In addition to the growing numbers of smuggled and illegally produced firearms in the country, the Customs Department reports that the annual value of revolvers and pistols legally imported into Thailand is also rapidly increasing. In 2008, the import value was given as 567,495,800 baht. In 2009 this more than doubled to 1.3 billion baht, and reached 1.8 billion baht last year. Most are exported from the US, the Czech Republic and Austria.

Many believe that a government scheme is responsible for the sudden jump in imports in 2009, the year a programme giving government officials a 40% discount on firearms purchases went into effect.

The justification for the scheme is that it is necessary to supply licensed firearms to government officials for self-protection. However, the programme has become controversial as the debate over the relationship between gun availability and crime heats up.

Thanit Noipeng, director of the Investigation and Legal Bureau of the Provincial Administration Department under the Interior Ministry, defended the scheme. He said that most guns recovered in crime suppression operations are obtained illegally. ''They do not use licensed guns in homicides,'' said Mr Thanit.

Yet there is evidence that legal guns can easily move into the criminal market through several channels

Last year, for example, Thongnak Sawetsila, a local environmental activist who opposed the widespread transport and storage of coal in Samut Sakhon province, was gunned down. The firearm used in his murder was traced to an official in the Investigation and Legal Bureau who had purchased the gun under the discount scheme.

The gun had apparently been sold and resold many times despite a stipulation that the guns cannot change ownership until after five years.

Last year, the Department of Special Investigation (DSI) began investigating the guns-for-officials scheme after receiving several complaints of irregularities.

One high-ranking DSI officer said the scheme was at odds with national security. He cited an example of a case in Pop Phra district in Tak province, where almost 200 applications to obtain guns under the scheme had been approved.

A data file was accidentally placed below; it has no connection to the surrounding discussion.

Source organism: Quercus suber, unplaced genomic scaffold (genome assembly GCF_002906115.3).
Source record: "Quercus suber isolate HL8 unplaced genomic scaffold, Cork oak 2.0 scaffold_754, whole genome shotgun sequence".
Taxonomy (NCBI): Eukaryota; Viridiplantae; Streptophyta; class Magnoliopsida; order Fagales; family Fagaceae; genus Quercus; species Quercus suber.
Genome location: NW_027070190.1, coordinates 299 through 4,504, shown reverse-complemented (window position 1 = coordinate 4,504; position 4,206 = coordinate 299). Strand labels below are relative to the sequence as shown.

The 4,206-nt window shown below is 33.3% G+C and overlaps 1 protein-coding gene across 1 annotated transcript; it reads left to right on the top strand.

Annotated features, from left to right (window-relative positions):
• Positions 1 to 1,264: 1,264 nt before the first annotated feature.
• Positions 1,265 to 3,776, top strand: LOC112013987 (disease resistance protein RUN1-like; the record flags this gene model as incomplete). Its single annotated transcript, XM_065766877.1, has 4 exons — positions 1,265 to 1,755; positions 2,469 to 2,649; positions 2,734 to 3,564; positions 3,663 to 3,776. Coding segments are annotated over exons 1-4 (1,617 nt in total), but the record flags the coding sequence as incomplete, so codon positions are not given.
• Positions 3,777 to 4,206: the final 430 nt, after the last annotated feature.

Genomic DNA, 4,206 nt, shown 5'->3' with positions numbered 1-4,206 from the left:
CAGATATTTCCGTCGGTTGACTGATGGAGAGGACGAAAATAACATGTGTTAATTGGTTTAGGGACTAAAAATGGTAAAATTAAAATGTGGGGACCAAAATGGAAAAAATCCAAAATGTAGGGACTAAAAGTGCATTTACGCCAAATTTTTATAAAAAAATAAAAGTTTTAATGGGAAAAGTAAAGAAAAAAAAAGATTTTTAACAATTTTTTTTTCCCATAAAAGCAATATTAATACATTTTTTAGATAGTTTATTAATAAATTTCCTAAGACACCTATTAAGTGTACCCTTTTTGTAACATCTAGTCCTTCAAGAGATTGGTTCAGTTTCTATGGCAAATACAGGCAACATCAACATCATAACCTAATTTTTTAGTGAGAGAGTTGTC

''One irregularity is that a number of individuals received more than one permit to join the scheme, even though each permit allows the purchase of multiple guns. So far only one person has confessed to any wrongdoing, but the investigation is continuing and we're trying to find where the guns are going,'' said the DSI officer.

He also said it is suspicious that so many licensed guns under the scheme have been reported lost or stolen. ''In one province, more than 200 guns were reported missing by their owners. How is that possible?'' he asked.

The exact number of guns issued under the scheme and reported lost hasn't been disclosed, but the DSI officer said it's likely that many of the guns seized along the border with serial numbers scratched off fall into this group. ''In addition to the local market there is a strong possibility that some are sold to well-to-do people in neighbouring countries, as well as to armed groups along the border,'' he said.

The Internal Security Operations Command (Isoc) office in Chiang Mai also began investigating irregularities in the programme after 154 guns were reported lost last year.

Most of the guns were registered to military men and low-ranking policemen. Isoc is looking into reports that the guns were pledged at gambling dens. The officers involved have been prohibited from applying for the purchase of more guns under the scheme.


Pol Lt Gen Manoj Kraiwong, chairman of the Senate commission on Justice and Police, said that loopholes in the scheme have led to more illegal guns entering the black market. ''The scheme is wrong in principle and wrong in practice. To promote the purchase of guns for self-protection reflects the state's failure to protect its citizens,'' said the chairman. He added that it is the duty of the state to provide adequate weapons to security forces whose job it is to protect the people, natural resources and the country.